by Dustin Williams

Sturgill Simpson is a 36-year-old, country music singer-songwriter originally from Jackson, Kentucky. He currently lives in Nashville although apparently not because of any affinity with the “local” music industry there. Over the last few years, he seems to have molded his own brand of anti-establishment, cosmic country music.  Much like Gram Parsons (who happens to be an influence of Sturgill’s) did forty years earlier, Sturgill blends sounds of outlaw country with cosmic overtones that lend more to the psychedelic guitar sounds of the acid-fueled sixties.

He’s got two albums out, High Top Mountain (2013) and Metamodern Sounds in Country Music (2014).  Recorded in Nashville, both records are available and sound great on vinyl.  They’re the kinds of albums you can put on and listen to front-to-back and wish could be included on the soundtrack of your life. These records will find their place right at home in any true Americana or classic country collection. Oh yeah, and did I mention how good they sound… Metamodern was nominated for a 2014 Grammy for Best Americana Album.

You may know that Sturgill’s first appearance in Austin was at a small show in the Fall of 2013 for something like eleven people at the Rattle Inn on West Sixth. Mike of Mike and the Moonpies helped him get the gig. Since then he’s been all over the place, including stops at Letterman, Conan, and ACL Live opening for Willie Nelson, and landing most recently back in Austin this past weekend for two sold-out shows at Stubb’s outdoor amphitheater and a taping at Austin City Limits on Wednesday inside Moody theater.

The Sound Floor had the chance to experience this rare talent in-person at both of those Stubb’s shows (for my money there’s not a better experience to be had in Austin, Texas than seeing one of your favorite bands put on a show at Stubb’s). The band did not disappoint. From the first chord to the end of the encore set, Sturgill and the stellar musicians with him on stage presented all the facts necessary to make the case that they are fucking badasses.

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Speaking of the band backing him, they’re phenomenal. All competent players in their own right, they perfectly complemented the performance. Most notably, Laur Joamets gets the crunchy award for laying down absolute monster lead guitar solos all night long. Transforming from soaring, loose slide-guitar melodies to almost perpetual, bluegrass-style picking, his telecaster sounded more like four guitars than one.

Every tune was met from the crowd with grand ovation. The raucous praise likely reached its height when Sturgill acknowledged his fans’ impact on his career choices and declared, “With the help of you people we stuck it straight up Nashville’s ass!” Recently, the band was successful in eluding the machine that is the Nashville country music industry and signed a record deal with Atlantic Records, a move taken from the playbook of his outlaw forefather, Willie Nelson, and in the spirit of Johnny Cash.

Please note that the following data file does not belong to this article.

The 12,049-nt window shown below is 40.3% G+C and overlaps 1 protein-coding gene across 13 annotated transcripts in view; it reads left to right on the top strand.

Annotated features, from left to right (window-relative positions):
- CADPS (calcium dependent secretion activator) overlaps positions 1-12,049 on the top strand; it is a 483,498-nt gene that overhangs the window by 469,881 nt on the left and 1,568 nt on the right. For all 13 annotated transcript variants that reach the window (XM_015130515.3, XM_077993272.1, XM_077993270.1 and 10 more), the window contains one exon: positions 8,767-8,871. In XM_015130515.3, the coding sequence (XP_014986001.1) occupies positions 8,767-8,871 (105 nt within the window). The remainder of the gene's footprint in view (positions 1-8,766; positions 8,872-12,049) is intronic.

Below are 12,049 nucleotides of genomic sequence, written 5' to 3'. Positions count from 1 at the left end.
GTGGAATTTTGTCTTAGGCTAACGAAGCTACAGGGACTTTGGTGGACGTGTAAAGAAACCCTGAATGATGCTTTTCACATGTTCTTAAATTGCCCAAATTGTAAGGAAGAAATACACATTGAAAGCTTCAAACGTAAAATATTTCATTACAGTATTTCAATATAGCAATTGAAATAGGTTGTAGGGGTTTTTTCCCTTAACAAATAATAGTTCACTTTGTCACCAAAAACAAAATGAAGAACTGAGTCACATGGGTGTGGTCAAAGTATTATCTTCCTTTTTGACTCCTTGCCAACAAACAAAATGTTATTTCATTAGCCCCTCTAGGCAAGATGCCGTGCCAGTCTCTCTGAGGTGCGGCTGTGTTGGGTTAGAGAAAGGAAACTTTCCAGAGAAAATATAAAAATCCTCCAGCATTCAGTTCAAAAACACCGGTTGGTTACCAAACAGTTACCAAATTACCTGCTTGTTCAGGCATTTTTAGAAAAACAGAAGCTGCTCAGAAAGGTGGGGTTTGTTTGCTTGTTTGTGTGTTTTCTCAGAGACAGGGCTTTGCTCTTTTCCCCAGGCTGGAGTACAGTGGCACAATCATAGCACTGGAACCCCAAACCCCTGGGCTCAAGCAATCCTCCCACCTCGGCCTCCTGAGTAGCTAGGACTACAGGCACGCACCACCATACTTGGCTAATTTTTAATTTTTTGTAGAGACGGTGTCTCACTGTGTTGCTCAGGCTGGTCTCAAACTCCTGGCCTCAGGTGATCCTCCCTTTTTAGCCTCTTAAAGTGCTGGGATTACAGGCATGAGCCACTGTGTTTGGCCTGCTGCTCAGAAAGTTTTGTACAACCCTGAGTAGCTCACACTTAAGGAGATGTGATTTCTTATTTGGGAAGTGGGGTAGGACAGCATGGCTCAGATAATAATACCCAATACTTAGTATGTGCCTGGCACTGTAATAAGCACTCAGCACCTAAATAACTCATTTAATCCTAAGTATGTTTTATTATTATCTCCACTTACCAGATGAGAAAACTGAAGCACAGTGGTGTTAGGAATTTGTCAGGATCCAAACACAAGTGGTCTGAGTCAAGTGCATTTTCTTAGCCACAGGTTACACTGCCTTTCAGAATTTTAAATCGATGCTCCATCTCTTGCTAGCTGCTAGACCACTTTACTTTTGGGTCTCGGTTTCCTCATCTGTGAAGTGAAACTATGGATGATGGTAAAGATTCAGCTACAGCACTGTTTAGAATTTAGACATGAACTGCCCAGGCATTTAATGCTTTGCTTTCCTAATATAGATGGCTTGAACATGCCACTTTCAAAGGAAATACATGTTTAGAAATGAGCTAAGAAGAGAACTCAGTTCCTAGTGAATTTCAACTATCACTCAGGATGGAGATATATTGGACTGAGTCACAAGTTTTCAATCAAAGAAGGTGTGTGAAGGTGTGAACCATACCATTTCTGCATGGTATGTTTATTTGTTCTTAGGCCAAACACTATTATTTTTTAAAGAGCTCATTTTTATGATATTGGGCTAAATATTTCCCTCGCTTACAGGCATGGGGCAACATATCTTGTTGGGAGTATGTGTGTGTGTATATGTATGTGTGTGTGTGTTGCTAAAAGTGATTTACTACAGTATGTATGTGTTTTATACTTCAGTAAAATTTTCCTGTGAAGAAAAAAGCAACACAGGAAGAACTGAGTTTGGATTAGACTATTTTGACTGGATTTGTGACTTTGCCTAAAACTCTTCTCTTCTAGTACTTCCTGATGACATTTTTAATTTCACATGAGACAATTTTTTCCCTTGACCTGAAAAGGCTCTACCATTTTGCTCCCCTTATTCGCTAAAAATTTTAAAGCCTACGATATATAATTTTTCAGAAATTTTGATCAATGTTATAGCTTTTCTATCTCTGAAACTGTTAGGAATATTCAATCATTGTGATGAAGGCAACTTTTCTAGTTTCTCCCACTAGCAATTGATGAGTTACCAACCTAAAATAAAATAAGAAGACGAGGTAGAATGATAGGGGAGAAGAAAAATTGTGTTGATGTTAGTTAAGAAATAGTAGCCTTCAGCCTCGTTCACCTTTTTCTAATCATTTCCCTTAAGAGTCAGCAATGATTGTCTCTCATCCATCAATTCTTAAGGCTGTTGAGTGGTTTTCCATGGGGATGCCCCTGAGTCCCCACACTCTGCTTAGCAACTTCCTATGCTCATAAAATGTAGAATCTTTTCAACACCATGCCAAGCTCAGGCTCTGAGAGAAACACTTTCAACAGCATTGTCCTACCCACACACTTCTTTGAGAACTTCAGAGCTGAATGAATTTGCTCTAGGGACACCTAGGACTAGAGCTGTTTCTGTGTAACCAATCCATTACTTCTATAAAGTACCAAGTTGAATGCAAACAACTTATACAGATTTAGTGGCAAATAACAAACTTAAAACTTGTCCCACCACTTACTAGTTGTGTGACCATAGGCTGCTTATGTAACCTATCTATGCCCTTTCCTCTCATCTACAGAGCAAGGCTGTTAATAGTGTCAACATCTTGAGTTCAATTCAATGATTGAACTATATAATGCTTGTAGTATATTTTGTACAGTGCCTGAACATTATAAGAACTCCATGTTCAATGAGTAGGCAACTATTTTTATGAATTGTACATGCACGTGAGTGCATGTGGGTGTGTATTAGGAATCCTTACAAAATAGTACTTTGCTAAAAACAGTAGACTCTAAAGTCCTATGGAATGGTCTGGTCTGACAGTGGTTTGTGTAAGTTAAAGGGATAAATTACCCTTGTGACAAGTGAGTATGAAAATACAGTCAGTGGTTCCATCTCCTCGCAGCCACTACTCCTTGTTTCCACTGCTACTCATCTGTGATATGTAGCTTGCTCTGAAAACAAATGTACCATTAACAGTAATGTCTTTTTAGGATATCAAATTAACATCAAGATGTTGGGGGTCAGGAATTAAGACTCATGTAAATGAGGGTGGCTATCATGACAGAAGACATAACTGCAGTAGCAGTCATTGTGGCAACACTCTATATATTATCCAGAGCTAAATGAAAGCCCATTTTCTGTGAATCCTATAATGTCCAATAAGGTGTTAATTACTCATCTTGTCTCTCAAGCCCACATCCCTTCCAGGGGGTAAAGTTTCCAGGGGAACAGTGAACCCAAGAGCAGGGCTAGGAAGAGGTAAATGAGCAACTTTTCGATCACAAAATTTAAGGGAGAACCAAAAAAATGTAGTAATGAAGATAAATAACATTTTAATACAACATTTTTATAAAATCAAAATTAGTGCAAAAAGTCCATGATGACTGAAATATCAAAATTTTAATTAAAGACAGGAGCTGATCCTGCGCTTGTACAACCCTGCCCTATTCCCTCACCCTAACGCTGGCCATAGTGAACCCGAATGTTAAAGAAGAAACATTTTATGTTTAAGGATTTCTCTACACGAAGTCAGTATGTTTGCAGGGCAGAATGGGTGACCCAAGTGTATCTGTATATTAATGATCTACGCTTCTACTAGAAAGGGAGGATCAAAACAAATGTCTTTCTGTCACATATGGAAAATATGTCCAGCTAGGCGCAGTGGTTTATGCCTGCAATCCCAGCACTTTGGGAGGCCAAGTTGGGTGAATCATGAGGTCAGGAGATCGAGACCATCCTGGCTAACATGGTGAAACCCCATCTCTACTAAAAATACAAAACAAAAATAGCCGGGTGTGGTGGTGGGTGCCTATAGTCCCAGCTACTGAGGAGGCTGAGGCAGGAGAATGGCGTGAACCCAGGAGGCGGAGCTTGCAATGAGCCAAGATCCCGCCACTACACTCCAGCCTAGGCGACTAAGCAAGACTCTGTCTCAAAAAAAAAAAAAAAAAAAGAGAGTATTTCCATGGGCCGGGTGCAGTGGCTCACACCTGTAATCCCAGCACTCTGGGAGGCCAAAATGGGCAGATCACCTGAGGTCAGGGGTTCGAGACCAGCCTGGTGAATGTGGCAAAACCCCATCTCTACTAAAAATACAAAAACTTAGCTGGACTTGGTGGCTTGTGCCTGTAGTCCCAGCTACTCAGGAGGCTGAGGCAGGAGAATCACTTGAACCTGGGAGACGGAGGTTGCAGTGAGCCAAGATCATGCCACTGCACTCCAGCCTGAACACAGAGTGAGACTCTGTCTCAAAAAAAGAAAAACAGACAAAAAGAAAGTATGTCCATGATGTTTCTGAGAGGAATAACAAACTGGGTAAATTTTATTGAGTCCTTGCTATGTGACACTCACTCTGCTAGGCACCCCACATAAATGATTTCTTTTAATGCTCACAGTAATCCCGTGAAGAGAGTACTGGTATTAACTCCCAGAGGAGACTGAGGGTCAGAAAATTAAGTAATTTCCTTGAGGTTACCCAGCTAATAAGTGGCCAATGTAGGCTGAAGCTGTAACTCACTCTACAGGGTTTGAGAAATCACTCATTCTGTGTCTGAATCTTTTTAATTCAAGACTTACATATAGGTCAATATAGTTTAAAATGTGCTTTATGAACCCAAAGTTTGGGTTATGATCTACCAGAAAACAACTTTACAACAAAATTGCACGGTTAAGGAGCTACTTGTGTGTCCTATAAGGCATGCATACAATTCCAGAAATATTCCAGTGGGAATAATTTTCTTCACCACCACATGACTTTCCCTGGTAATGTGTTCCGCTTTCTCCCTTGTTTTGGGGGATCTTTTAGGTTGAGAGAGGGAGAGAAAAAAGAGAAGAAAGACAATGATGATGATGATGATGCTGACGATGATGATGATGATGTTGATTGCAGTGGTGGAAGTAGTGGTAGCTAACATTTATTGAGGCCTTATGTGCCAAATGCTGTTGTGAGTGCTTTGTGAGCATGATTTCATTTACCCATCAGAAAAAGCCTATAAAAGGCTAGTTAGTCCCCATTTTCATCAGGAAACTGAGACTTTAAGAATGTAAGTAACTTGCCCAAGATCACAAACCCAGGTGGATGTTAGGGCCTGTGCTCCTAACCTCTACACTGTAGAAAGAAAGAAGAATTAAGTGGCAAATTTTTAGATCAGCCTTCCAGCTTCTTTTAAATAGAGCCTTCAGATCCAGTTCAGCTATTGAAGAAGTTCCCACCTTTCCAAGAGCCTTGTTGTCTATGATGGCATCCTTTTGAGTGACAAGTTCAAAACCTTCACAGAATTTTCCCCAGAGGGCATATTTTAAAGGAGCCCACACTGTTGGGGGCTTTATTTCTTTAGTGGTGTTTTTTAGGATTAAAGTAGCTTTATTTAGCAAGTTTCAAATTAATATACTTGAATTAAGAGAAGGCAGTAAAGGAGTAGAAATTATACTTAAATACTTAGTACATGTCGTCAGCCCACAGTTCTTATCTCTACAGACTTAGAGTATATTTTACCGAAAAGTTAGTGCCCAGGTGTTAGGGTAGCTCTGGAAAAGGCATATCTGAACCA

One of the unique things about Sturgill that’s seemingly more and more rare in music today is that he’s an adaptive and versatile musician. One that shows many sides to their craft and different flavors of performances. Sturgill’s not just a singer with some catchy tunes that sound pretty good when you’ve had about four Lonestar tallboys. Don’t get me wrong, he sounds great when you’ve had four Lonestar tallboys...he’s also a true musician, and that is abundantly clear from the outset of his live performance. Together with the band, he’s a consummate professional. When the opener finished his set, Sturgill was out on stage singing the first song in about four seconds flat. It’s just no frills badass, unapologetic music sans the diva act. Even the words are genuine and humble, bringing people together across generations and traditional genre divides.

From the first three notes he sings in “Turtles All the Way Down” on Metamodern you can tell that this is something special. Also on that record is a cover of When In Rome’s “The Promise.” This version of the song−which recently has been most famous for being in the closing scene of Napoleon Dynamite−demonstrates his range, revealing both a somewhat tender and a somewhat haunting side of the performer. For some reason I bet Roy Orbison would have really dug this stuff.

As further evidence of his increasing popularity among folks who know what the eff is up, Sturgill will be hitting the festival circuit this summer with stops at Coachella (April 12 and 19), Stagecoach (April 24), Jazz Fest (April 30), Free Press (June 6), Governors Ball (June 7), Bonnaroo (June 11), Firefly (June 20), Big Barrel (June 26), FarmBorough (June 27), Lollapalooza, and so on, and so on… (seriously there are at least 10 others). Oh yeah, and in the middle of all that he’s playing Willie Nelson’s 4th of July Picnic and Red Rocks (July 11).

If you weren’t able to catch him this last go-around, your next chance to see him in Texas will be either Willie’s Picnic in Austin or Free Press Summer Fest in Houston.

Willie’s Picnic bills him along with Asleep at the Wheel, Eric Church, Merle Haggard, Kacey Musgraves, Leon Russell, and Jamey Johnson, among others. Tickets for Willie’s Picnic go on sale THIS Friday April 10th at 10am from livenation.com or ticketmaster.com and at $35 for the lawn seats, it’s not a bad deal.

Finally, make sure you check out Sturgill’s NPR Music - Tiny Desk Concert.  It really provides an up-close, personal window into the artist and his music in ways other live performances don’t quite capture.

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